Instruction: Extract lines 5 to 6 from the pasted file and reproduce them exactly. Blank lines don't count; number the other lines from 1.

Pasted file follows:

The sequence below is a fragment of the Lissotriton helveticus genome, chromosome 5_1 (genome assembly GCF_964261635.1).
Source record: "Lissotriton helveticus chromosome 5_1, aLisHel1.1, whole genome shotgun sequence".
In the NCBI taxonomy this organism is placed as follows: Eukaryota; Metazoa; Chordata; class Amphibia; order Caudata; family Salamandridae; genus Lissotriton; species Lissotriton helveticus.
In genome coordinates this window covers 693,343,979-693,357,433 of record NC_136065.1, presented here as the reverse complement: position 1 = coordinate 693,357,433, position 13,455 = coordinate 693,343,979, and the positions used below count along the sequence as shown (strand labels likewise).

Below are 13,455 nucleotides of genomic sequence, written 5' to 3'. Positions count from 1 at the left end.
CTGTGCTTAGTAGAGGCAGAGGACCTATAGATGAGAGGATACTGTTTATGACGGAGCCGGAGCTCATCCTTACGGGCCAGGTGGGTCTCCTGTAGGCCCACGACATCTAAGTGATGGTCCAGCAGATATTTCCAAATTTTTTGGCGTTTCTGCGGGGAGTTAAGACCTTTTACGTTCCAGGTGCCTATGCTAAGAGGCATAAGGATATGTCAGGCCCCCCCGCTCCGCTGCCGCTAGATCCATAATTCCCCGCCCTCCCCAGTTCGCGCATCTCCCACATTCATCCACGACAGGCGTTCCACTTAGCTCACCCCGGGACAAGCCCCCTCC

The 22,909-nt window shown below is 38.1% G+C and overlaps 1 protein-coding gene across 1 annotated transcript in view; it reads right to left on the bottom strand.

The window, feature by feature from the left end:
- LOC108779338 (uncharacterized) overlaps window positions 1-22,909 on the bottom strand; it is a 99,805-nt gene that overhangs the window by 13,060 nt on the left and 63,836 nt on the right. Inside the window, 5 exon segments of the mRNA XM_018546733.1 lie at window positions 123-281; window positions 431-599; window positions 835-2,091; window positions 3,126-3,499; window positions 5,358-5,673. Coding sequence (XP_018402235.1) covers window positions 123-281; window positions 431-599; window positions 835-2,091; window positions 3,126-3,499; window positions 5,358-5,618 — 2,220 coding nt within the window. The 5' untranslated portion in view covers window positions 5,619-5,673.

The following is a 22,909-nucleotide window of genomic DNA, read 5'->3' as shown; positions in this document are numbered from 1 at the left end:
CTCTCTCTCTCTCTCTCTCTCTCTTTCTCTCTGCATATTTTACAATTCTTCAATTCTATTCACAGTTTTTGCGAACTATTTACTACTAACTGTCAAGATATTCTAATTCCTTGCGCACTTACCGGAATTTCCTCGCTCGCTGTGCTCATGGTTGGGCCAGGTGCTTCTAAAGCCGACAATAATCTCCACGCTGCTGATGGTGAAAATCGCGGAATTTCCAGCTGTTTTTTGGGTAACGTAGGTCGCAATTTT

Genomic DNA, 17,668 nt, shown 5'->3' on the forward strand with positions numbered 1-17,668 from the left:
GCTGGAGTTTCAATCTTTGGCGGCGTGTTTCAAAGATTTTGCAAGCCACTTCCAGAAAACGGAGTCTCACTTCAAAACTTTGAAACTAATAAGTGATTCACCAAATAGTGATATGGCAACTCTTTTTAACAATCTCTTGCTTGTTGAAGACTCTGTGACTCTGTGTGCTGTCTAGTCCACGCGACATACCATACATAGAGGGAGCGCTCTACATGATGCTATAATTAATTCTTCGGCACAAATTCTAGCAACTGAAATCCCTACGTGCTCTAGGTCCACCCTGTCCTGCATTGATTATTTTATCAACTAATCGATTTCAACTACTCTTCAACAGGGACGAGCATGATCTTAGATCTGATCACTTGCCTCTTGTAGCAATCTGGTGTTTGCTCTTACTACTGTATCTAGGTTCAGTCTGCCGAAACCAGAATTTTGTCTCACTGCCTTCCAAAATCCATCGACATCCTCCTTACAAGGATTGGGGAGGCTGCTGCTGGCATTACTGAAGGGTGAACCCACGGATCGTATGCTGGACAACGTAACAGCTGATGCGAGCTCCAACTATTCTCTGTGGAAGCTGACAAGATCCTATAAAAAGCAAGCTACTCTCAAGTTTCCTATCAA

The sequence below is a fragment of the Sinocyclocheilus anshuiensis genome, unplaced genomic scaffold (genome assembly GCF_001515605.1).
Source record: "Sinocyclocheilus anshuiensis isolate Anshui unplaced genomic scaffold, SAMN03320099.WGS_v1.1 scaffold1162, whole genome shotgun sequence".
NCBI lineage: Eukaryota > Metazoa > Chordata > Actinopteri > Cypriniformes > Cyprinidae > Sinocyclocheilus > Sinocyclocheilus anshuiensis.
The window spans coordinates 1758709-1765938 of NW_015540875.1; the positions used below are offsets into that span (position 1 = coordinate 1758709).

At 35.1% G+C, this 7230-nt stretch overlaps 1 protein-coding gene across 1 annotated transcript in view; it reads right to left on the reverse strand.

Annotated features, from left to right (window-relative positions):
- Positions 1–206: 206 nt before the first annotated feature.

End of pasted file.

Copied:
Below are 13,455 nucleotides of genomic sequence, written 5' to 3'. Positions count from 1 at the left end.
CTGTGCTTAGTAGAGGCAGAGGACCTATAGATGAGAGGATACTGTTTATGACGGAGCCGGAGCTCATCCTTACGGGCCAGGTGGGTCTCCTGTAGGCCCACGACATCTAAGTGATGGTCCAGCAGATATTTCCAAATTTTTTGGCGTTTCTGCGGGGAGTTAAGACCTTTTACGTTCCAGGTGCCTATGCTAAGAGGCATAAGGATATGTCAGGCCCCCCCGCTCCGCTGCCGCTAGATCCATAATTCCCCGCCCTCCCCAGTTCGCGCATCTCCCACATTCATCCACGACAGGCGTTCCACTTAGCTCACCCCGGGACAAGCCCCCTCC